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Ask the Vet – Sudden Deaths in Dogs

Ask the Vet

Losing a pet is always sad, but when a dog dies a sudden death it leaves us feeling helpless. We ask ourselves what could  have caused this. What, if anything, could I have done to keep it from happening?   Our resident veterinarian Dr. Billi Tiner provides some insight into the things that would cause a sudden death.

Do you have a question for Dr. Tiner?  Leave your question in our comment section or send me an email to If your question is answered, you will receive a small gift bag. If you would like to sponsor a gift, please let me know. 

Question: My dog Bella died suddenly with no warning. She threw up her food, twice, the second time she collapsed and her stomach started convulsions. She threw up 4 more times, slime and foam; then she apparently tried one last time to get up but her body shook real bad, and she died in my arms. I took her to the local veterinarian but he could not tell me much without an autopsy, her body temperature was 103 when she died. Any idea what could have caused this?

Dr. Tiner: I am very sorry to hear about the loss of your friend.  It is always hard to say goodbye to a pet, and it is even harder when they die suddenly.  I can’t give you a specific cause for her death.  There are several factors that come into play, such as the dog’s age, breed/size, general health prior to her death, did she have a habit of chewing/eating non-food items, etc.  However, I can give you some ideas of possible causes based on the information that you shared.

In healthy, young, large-breed dogs, such as the German Shepherd, one of the most common things to cause sudden death with associated gastric symptoms is a twisted stomach.  Basically, what happens is that the dog inhales a large amount of air while eating and the stomach becomes distended.  If they exert themselves heavily (running, playing, etc) right after eating (while the stomach is still distended), then it can turn over causing a twist in the bowel.  The bowel becomes strangulated and loses its oxygen supply.  This leads to sudden death.  The best way to avoid this is to feed the dog with the bowl elevated and not allow the dog to have heavy exercise immediately after eating.

Another common thing to occur in young dogs is they often eat things they shouldn’t.  This could be anything from a foreign object, like a rock, to a poisonous substance, like anti-freeze or rat poison.  There are several different substances that are poisonous to dogs and can cause the symptoms that you described. Also, a foreign object big enough to become trapped in the stomach or a loop of bowel could cause similar symptoms.  Dogs with a foreign body in the stomach will usually have symptoms of vomiting for a few days before it causes death.  It is amazing what some dogs will eat.  I once had a patient (English Bulldog) who had eaten a shower curtain!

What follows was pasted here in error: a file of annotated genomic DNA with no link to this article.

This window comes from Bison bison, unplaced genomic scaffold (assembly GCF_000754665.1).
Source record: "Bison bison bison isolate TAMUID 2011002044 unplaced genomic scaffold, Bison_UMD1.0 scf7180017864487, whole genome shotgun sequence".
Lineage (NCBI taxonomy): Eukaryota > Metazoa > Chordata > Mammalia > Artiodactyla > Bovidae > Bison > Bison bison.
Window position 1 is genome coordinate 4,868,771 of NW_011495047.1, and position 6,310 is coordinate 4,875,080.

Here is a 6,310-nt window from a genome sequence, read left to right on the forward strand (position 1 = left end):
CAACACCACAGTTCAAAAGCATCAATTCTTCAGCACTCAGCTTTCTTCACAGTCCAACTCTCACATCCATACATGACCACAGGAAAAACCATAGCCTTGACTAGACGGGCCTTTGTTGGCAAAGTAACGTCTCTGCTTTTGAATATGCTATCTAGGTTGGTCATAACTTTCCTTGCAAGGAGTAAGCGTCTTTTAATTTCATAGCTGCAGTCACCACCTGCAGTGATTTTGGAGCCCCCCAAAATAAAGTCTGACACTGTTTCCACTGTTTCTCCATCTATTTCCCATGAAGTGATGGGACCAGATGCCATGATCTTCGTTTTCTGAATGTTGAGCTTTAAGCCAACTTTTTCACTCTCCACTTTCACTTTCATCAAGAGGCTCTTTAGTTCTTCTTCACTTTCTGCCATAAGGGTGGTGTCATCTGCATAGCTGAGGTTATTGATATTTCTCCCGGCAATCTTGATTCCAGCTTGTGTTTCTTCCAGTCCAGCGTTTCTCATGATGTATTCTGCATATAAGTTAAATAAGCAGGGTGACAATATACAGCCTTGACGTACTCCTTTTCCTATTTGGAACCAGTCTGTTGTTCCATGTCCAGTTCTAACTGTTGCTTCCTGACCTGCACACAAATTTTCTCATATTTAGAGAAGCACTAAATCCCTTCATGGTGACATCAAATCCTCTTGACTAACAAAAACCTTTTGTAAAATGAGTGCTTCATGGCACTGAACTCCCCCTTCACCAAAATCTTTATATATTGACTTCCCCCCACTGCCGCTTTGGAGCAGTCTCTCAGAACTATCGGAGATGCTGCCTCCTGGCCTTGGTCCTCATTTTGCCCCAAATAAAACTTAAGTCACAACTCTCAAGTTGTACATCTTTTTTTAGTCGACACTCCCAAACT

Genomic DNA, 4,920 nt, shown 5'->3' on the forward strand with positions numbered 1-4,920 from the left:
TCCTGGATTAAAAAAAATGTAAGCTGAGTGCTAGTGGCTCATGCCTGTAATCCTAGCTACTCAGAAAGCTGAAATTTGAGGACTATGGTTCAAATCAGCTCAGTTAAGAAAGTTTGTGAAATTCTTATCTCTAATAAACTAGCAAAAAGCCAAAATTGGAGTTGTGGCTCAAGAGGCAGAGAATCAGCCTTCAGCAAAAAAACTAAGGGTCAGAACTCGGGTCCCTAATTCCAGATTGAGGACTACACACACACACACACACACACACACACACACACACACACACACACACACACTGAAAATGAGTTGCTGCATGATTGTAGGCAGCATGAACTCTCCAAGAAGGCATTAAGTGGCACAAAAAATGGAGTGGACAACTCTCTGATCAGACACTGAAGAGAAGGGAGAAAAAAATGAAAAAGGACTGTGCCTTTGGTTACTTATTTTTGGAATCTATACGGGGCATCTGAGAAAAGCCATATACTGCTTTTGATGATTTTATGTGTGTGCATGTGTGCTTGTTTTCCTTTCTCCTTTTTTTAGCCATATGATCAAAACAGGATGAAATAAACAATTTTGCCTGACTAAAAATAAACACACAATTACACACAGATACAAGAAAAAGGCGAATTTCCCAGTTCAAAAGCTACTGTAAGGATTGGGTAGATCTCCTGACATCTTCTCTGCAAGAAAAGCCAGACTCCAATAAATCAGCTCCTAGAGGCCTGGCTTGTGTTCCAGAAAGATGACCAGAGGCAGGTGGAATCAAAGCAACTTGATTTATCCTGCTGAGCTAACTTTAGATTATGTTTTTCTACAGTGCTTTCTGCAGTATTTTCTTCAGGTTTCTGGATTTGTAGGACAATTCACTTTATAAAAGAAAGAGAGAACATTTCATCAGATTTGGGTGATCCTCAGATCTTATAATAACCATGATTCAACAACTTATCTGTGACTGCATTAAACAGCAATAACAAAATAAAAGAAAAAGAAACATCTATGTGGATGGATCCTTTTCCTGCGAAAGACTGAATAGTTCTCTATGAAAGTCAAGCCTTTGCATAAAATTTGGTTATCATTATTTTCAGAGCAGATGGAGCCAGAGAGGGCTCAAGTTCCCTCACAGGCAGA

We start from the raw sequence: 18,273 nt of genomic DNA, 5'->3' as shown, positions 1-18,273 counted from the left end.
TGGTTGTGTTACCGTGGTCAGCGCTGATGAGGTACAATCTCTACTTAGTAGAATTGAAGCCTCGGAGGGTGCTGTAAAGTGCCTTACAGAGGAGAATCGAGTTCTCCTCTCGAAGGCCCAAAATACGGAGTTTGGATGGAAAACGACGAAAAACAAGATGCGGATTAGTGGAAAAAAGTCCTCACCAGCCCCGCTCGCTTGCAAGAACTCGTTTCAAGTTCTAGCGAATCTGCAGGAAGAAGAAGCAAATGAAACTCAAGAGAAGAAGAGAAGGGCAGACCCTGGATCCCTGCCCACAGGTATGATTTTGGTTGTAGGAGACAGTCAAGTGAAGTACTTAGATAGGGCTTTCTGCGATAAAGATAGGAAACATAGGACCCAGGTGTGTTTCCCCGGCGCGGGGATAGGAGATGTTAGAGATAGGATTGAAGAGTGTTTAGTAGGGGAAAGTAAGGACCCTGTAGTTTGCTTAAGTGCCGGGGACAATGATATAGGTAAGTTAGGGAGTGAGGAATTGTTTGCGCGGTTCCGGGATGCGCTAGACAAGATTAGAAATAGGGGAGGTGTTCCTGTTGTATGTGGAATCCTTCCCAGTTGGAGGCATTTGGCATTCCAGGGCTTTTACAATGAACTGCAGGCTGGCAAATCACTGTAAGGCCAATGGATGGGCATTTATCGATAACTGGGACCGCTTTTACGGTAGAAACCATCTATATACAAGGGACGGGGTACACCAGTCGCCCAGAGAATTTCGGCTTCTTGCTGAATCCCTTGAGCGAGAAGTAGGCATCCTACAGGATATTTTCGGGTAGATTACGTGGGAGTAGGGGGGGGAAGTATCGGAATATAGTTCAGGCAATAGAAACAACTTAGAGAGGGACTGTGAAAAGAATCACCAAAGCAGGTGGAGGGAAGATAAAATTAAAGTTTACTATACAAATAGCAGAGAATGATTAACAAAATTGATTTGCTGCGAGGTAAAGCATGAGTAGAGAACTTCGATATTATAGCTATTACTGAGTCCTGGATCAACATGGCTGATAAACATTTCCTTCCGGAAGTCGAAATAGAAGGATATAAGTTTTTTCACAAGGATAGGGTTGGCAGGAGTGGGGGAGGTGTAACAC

In older dogs, there are numerous disease processes that could have caused the symptoms you described.  These include renal disease, liver disease, heart failure, and seizures.  These diseases are usually accompanied by a longer history of disease than it appears you are describing.

Finally, there are several infectious agents such as bacterial infections, heartworms, viruses such as Parvovirus, and intestinal parasites that could affect both young and old dogs.

I hope that you found this information helpful.  And again, I am sorry for your loss.

About Dr. BilliTiner:

Dr. Tiner has been a been a veterinarian for over 15 years.  She is also an author of children’s books.  All of her books have animals as the main character and are written from the animal’s point of view.  Her current novels include, Welcome Home, Heart of a Hero, and Friends for Life. To learn more about Dr. Tiner and her books visit You can also follow her on Twitter @Tinerbooks or on Facebook


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